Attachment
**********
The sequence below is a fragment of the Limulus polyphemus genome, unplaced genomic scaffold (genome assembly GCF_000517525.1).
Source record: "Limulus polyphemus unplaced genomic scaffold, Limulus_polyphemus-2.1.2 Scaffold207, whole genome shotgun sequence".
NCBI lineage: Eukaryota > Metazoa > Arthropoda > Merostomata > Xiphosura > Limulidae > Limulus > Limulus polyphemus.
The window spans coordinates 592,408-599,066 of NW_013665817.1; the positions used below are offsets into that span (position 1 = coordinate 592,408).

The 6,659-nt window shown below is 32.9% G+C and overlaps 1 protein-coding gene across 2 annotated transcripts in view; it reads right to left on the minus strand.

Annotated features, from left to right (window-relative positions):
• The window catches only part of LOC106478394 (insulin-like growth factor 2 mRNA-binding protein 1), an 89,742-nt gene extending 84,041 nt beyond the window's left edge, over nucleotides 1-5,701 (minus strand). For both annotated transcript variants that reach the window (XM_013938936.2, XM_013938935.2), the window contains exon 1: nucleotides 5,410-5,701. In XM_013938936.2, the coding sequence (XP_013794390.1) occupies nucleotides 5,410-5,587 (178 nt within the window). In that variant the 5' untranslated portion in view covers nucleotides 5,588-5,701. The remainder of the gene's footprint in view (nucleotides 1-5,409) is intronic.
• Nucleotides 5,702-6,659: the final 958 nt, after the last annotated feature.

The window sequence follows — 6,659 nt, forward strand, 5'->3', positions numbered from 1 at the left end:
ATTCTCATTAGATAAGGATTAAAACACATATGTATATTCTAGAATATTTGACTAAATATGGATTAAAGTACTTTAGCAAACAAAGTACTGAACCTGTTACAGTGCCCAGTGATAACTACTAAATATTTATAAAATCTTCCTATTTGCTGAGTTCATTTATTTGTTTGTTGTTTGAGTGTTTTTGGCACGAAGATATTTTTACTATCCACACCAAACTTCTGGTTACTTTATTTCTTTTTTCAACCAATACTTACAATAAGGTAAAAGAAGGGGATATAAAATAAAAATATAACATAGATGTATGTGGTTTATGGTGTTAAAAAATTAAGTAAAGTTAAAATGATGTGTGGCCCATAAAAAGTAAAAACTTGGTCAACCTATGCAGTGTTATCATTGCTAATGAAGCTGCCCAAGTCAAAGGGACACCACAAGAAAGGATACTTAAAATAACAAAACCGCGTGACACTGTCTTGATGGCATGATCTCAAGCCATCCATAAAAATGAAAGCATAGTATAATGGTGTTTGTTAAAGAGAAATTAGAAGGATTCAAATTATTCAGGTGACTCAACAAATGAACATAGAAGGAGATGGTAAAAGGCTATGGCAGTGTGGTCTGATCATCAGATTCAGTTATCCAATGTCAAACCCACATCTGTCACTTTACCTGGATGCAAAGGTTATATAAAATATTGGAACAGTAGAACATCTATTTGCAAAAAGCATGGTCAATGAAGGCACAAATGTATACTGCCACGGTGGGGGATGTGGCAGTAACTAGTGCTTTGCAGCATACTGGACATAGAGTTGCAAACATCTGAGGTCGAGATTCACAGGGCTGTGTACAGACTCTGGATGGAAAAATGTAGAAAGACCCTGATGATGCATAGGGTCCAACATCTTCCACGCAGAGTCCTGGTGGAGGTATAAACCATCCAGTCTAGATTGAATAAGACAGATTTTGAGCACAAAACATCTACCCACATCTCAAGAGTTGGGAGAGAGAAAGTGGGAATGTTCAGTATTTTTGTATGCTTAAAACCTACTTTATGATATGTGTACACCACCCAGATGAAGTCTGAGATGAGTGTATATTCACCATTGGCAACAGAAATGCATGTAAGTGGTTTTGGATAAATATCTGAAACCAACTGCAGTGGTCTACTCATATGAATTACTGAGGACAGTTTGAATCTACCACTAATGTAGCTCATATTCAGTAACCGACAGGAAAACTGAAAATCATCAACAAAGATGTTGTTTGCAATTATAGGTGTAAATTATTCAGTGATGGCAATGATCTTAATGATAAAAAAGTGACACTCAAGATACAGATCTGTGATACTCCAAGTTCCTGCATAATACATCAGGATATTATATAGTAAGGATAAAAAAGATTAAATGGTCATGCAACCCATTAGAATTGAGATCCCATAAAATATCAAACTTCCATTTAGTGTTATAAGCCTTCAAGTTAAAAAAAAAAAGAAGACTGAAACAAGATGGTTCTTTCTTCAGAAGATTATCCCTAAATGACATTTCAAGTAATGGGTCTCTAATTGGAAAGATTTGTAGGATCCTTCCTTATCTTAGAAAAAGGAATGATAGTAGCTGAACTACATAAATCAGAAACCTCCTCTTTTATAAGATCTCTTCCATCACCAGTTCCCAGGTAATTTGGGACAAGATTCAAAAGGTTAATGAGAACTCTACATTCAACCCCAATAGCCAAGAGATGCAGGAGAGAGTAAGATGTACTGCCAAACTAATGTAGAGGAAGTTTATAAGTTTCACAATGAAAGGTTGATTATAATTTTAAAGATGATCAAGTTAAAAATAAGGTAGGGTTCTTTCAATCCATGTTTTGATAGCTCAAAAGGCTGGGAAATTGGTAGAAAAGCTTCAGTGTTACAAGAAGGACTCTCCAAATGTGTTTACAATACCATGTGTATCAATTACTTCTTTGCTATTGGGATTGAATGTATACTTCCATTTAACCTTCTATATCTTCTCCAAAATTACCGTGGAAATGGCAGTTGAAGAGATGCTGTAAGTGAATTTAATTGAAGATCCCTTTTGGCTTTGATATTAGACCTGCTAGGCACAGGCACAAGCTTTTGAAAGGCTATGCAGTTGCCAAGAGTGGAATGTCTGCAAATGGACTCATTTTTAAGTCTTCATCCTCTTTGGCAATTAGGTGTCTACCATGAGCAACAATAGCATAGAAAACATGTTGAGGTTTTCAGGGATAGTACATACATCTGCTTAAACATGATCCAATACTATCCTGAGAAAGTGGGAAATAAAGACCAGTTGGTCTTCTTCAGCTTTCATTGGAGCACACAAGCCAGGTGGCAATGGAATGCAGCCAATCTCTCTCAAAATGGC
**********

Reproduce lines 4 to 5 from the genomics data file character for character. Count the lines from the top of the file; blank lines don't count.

The window spans coordinates 592,408-599,066 of NW_013665817.1; the positions used below are offsets into that span (position 1 = coordinate 592,408).

The 6,659-nt window shown below is 32.9% G+C and overlaps 1 protein-coding gene across 2 annotated transcripts in view; it reads right to left on the minus strand.